In her new exhibition, Caroline McCarthy takes this preoccupation further, creating a new conceptual context with which to focus the spectator’s vision on things overlooked and undervalued. In his essay for the accompanying poster/publication, British writer, Mark Hutchinson explains: “Grand Detour: Vedute and Other Curious Observations Off the Grand Route, takes its title and methods from the origins of tourism in the “Grand Tour” of 18th century Europe. “Vedute”, literally translated as ‘view,’ is an art historical term, coined in the 18th century, used to describe pictures which provide an expansive, topographical view of a place. These pictures would be collected by young aristocrats on the Grand Tour, serving as both records of places visited and status symbols on the walls of their homes.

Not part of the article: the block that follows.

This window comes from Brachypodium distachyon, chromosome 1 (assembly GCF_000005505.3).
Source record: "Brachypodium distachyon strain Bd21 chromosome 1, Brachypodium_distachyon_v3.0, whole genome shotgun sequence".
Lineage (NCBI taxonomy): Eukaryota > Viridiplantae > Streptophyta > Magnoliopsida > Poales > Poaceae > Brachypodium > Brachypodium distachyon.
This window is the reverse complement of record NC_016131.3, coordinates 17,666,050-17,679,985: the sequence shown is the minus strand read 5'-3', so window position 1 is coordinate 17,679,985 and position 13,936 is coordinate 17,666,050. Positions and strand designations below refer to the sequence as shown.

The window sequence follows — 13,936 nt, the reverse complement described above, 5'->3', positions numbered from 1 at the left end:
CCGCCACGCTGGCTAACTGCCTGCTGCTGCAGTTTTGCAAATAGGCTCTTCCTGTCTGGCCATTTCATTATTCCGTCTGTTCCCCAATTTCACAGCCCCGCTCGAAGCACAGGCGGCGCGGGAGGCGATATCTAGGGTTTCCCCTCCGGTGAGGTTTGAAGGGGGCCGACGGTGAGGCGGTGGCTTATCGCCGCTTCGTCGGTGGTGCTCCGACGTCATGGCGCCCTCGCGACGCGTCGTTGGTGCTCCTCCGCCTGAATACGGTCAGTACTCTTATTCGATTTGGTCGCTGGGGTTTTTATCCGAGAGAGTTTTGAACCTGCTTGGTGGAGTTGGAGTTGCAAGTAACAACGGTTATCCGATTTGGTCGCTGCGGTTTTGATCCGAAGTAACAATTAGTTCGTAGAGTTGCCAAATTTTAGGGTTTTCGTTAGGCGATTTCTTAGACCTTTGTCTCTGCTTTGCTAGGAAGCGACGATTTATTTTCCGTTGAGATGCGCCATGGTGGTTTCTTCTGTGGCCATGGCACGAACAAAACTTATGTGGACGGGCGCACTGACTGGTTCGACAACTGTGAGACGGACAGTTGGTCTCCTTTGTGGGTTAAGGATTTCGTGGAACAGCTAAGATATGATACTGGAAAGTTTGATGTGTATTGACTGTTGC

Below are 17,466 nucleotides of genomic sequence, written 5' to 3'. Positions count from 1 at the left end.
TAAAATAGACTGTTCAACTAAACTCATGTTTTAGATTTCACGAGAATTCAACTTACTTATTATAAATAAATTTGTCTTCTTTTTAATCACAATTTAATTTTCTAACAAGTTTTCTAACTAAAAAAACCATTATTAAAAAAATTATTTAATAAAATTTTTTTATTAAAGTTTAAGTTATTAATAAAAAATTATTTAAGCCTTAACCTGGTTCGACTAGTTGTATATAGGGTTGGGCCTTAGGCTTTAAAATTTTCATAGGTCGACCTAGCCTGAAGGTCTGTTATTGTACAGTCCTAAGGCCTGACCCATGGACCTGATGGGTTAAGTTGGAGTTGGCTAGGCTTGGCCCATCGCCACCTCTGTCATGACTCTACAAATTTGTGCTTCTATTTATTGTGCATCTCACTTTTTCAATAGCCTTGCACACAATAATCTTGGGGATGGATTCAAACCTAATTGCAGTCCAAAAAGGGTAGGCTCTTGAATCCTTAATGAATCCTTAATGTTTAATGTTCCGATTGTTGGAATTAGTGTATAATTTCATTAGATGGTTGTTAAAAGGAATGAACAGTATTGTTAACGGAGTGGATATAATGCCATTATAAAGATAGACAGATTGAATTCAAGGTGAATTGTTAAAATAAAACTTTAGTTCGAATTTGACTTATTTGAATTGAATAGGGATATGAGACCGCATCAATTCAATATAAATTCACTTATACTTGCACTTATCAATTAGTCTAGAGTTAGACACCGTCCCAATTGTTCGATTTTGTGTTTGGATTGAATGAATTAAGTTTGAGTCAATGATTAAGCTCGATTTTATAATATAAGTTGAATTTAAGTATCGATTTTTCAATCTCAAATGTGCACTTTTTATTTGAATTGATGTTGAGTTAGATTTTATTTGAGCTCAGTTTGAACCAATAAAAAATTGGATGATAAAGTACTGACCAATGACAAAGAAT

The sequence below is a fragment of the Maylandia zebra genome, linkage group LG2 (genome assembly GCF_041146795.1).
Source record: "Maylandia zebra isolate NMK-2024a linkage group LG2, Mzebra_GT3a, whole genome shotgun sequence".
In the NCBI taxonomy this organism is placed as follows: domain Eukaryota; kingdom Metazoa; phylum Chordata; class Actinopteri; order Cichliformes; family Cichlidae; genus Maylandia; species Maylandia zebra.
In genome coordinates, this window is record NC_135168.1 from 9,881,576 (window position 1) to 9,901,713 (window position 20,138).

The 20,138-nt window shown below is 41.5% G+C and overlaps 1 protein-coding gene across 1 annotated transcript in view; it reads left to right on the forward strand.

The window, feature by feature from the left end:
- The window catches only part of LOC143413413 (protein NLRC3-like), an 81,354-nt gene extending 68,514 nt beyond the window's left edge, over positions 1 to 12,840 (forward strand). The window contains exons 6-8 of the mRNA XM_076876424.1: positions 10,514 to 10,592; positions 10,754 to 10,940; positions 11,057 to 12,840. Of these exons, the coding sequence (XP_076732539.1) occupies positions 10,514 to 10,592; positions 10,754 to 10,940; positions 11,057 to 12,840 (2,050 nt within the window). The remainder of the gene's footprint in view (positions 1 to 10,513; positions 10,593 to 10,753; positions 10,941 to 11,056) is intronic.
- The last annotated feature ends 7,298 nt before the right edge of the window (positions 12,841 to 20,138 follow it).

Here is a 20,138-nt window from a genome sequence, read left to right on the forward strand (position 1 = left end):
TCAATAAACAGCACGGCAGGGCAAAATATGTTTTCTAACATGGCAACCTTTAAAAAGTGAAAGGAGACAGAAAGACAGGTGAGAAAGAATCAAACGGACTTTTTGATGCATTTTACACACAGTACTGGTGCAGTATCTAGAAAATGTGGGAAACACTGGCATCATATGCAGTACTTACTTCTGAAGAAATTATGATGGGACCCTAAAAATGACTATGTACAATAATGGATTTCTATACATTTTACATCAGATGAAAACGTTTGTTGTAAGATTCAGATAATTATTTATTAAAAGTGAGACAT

McCarthy is neither a tourist nor an aristocrat, but she has used a hijacking or détournement of this notion of the Grand Tour, to reverse its grandiose subject matter by concentrating on the detritus left behind by our consumer society. In the visits she made to Brooklyn in preparation of Grand Detour , she carefully documented the waste, weeds and debris found on the sidewalks and in the gutters of the neighborhood of Parker’s Box- (Grand Street and the adjoining area). These scenes of the overlooked have been rendered in exquisite watercolors, drawings and etchings with the care and precision characteristic of vedute , thus instilling these lowly by-products of our society with a new status in the world.